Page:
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Electro Harmonix Green Russian Muff π

Proof that you can keep your hands warm with a different kind of Russian muff ...

 

by Chris Loeffler

 

The Electro-Harmonix Big Muff fuzz pedal, possibly one of the longest running in-production pedals of the effects world, has seen many variations since it’s debut around 1969, with subtle (and not so subtle) tweaks to the circuit. The resulting changes produced different flavors of the distinct, thick sustain and distortion the Big Muff is known for, creating sub-cults of the Church of BMP. Some canonize the smooth, singing lead tones of the 70’s era USA Muffs, while overs prefer grungier, more gated fuzz tones. The army-green Russian Big Muff, always a favorite among guitar and bass players alike for its lower gain tones, fat bass response, smooth high end, and military-themed enclosure and packaging, debuted in 1994 and was produced until 2000. The seemingly endless demand for all flavors of Big Muff and proliferation of boutique cloners dropping Green Russian clones caught Electro-Harmonix’s attention and prompted the reintroduction of the Green Russian circuit.

 

The Electro-Harmonix Green Russian Big Muff Pi reissue comes in EHX’s mini enclosure and has controls for Volume, Sustain, and Tone and runs on a standard 9v Boss-style adaptor or 9v battery.

 

What You Need to Know

 

First thing first… players hip to Electro-Harmonix pedals before 2010 likely remember the massive, unwieldy folded-steel enclosures, ready-to-chip paint, and non-standard power supplies as part of the package when you joined the EHX army, up to and including the wooden boxes they came in that would have looked at home in a Russian ammunition supply warehouse. I mention this only because that complete overkill in presentation and format created an experience that added a vibe and attachment to the EHX line. With those memories top of mind as I opened the box, I was surprised to see such a small, sturdy looking pedal.

 

If you don’t know what to expect in a Big Muff, think thick, saturated gain that straddles the line between fuzz and distortion and varying levels of scooped mids, depending on the circuit. Subtlety is not the Green Russian's game, and the controls typically offer different shades of the same color, with limited dynamics and nothing to speak of in the lower range of the gain spectrum. The Electro-Harmonix Green Russian Big Muff Pi doesn’t stray from that equation, differentiating itself from the pack with a significantly beefier low end, more prominent (but still slightly scooped) upper mids, and a grittier texture to the distortion character. There’s less sustain than a current production Big Muff Pi and subtle gating in the decay.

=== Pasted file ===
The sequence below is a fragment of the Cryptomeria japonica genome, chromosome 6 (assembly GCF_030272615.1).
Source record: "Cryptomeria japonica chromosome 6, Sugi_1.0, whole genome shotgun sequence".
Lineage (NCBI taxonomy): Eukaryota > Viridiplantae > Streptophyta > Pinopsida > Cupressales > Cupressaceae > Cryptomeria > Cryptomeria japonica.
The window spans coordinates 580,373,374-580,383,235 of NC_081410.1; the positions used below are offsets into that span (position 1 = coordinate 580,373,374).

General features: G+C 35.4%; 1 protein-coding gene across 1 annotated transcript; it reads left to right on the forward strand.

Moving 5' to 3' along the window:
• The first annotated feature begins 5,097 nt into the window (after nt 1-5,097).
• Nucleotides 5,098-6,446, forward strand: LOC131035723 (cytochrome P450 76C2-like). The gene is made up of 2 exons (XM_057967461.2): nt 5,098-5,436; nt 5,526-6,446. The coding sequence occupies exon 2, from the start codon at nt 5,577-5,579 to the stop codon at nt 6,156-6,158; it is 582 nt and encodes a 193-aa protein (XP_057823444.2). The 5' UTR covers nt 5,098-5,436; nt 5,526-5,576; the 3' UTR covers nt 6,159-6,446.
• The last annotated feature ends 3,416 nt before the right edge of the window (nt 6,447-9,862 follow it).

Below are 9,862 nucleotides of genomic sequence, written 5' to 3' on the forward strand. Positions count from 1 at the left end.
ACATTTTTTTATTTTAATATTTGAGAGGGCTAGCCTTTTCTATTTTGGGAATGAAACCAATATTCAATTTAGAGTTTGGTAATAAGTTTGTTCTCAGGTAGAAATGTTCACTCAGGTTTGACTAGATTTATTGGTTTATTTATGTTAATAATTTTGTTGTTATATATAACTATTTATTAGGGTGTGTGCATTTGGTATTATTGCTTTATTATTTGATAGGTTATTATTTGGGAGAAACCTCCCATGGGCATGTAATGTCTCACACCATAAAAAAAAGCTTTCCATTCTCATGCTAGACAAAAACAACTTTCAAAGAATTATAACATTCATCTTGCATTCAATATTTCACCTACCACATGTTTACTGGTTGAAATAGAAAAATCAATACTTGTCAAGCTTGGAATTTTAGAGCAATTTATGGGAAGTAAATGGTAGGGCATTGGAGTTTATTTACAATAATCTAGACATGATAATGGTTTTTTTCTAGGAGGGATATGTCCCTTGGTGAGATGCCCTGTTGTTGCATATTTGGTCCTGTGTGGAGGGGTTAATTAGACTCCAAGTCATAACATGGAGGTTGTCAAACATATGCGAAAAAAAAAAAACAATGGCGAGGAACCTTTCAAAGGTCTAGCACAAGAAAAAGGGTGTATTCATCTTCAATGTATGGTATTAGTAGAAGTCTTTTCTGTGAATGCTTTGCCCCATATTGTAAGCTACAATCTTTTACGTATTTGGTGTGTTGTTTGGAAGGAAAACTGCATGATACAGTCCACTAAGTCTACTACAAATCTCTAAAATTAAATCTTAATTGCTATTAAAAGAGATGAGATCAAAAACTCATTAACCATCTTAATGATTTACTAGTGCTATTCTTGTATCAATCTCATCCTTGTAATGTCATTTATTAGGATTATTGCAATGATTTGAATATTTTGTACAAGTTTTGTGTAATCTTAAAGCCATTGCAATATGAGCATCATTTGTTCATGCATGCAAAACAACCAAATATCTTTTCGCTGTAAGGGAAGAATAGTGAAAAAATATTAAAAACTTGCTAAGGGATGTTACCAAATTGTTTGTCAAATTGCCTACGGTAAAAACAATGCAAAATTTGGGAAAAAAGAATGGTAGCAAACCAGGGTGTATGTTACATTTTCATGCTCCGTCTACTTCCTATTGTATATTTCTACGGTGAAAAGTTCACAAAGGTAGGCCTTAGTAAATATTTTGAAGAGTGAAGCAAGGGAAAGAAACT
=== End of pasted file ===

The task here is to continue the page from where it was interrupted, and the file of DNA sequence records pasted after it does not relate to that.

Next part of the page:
The Volume control gives access to more volume above unity, something I appreciated and don’t remember being the case with the original design, ensuring jumping from clean to the Muff’s distortion stands out and minimizing the tonal shift that comes with the cut in mids. The Tone knob provides limited focus in the fuzz, and helps settle into a place that best fits your amp’s EQ, either taming the highs or reigning in the lows. The Sustain knob controls the character of the distortion, and while I didn’t find much of interest in the lower half of the control, the upper half of the dial is crucial to fine-tuning the pedal to different pickup output levels.

 

Another thing about the standing popularity of the original Green Russian is how well it played with the bass guitar. This carries forward with the Green Russian reissue. The expanded subs and distinct mid voicing creates a sludgy, lo-fi bass tone that would be equally at home on a Weezer or Sleep album. Said differently, I asked a bass player in a local band to demo the pedal against his Bass Big Muff Pi and received a text a day later asking if he could buy it (no).


Limitations


The “ideal” tone is a highly subjective, but to my ears the Green Russian excels at rhythm parts and immediately disappears in the mix for guitar leads, especially in a live setting.


The black knobs and font against the capo green get difficult to read in poorly lit spaces.


Conclusion


The EHX Green Russian Big Muff Pi is unapologetically what it is; a grainier, deeper cousin to the smooth, violin-like USA Muffs of the 70’s. At less than half the cost of boutique clones, it is a no brainer for people looking for the grinding fury of the 90’s Muff tone. There is a little Easter egg printed on the PCB that brought a smile to my face, but I'll leave that a secret for the curious to discover themselves! -HC-

 

Resources

 

Electro-Harmonix Green Russian Big Muff Pi Product Page

 

Buy Electro-Harmonix Green Russian Big Muff Pi ($107.50 MSRP, $80.60 Street) at SweetwaterGuitar Center , B&H

 

 

 

____________________________________________ 

 

Chris Loeffler is a multi-instrumentalist and the Content Strategist of Harmony Central. In addition to his ten years experience as an online guitar merchandiser, marketing strategist, and community director he has worked as an international exporter, website consultant and brand manager. When he’s not working he can be found playing music, geeking out on guitar pedals and amps, and brewing tasty beer. 

 

 

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